One of Dickens’ earlier works, dating from 1839, this novel charts the fortunes of an honorable young man, Nicholas Nickleby, who has set out to make his way in the world. Dickens presents a remarkably vivid display of Victorian characters and the lives they lead, from the generous to the fated to the crushed. Hope springs eternal, however, and righteous persistence brings rewards.
Public Domain (P)2012 Naxos AudioBooks
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I was humbled by the reader's awareness of the piece and his ability to covey it. worth a hundred of my college courses on dickens. dickens ain't too shabby either of course.
Ralph. Tho as a kind of caricature of heros, Nick is pretty good too.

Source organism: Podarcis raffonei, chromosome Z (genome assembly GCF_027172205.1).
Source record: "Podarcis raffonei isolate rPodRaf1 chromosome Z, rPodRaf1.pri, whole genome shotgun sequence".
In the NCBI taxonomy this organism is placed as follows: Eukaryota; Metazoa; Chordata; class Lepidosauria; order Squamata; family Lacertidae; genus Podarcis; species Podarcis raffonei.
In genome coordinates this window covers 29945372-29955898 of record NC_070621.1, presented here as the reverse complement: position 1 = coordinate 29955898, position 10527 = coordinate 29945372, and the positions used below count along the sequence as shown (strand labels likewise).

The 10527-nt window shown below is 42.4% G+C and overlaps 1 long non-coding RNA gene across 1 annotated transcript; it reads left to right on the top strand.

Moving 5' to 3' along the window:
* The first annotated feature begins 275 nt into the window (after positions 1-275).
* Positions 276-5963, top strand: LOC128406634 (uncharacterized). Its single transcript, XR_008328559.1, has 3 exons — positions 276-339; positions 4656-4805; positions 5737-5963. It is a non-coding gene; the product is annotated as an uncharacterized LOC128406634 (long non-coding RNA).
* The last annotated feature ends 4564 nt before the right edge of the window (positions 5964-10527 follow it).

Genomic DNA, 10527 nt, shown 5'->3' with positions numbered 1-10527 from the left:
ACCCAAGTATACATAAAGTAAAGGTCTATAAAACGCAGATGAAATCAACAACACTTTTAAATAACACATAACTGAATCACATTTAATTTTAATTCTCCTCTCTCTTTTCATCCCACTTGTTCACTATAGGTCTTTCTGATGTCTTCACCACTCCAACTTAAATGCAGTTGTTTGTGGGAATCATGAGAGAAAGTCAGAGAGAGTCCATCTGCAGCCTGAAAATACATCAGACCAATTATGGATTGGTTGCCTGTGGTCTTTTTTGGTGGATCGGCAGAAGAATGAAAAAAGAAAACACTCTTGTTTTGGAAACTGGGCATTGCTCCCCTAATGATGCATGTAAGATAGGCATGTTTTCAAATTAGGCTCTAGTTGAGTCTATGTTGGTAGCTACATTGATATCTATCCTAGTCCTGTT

yes and neither. see above.
thanks to both my companions of many happy hours.
"Dickens at his most tedious"
If you want to read Nicholas Nickleby, you'd much better stick to print, where the long-winded prose can be skimmed at will. As an audiobook it is a marathon. The novel abounds in bombastic moralism but lacks the wit and drama of Dickens' better works.
David Horovitch's performance is generally excellent, occasionally overplayed (in keeping with the spirit of the writing), but can't redeem the book.
"A wondrous performance"
I'm totally in awe of the narrator. I've known and loved the book (and the 7 hour play!) for years. Yes, it's mixed and has some long and some unnecessarily moralising parts. But it's such a Dickensian joy. I imagine Dickens himself performing passages from it. And he could not have done better than David Horovitch. The voices were comical, moving, terrifying. The timing was perfection. I laughed and cried. Bravo!
"terrific performance of an enthralling book."
Dickers" work remains powerful and moving. Horovitch brings the characters to life with a rare and precious skill
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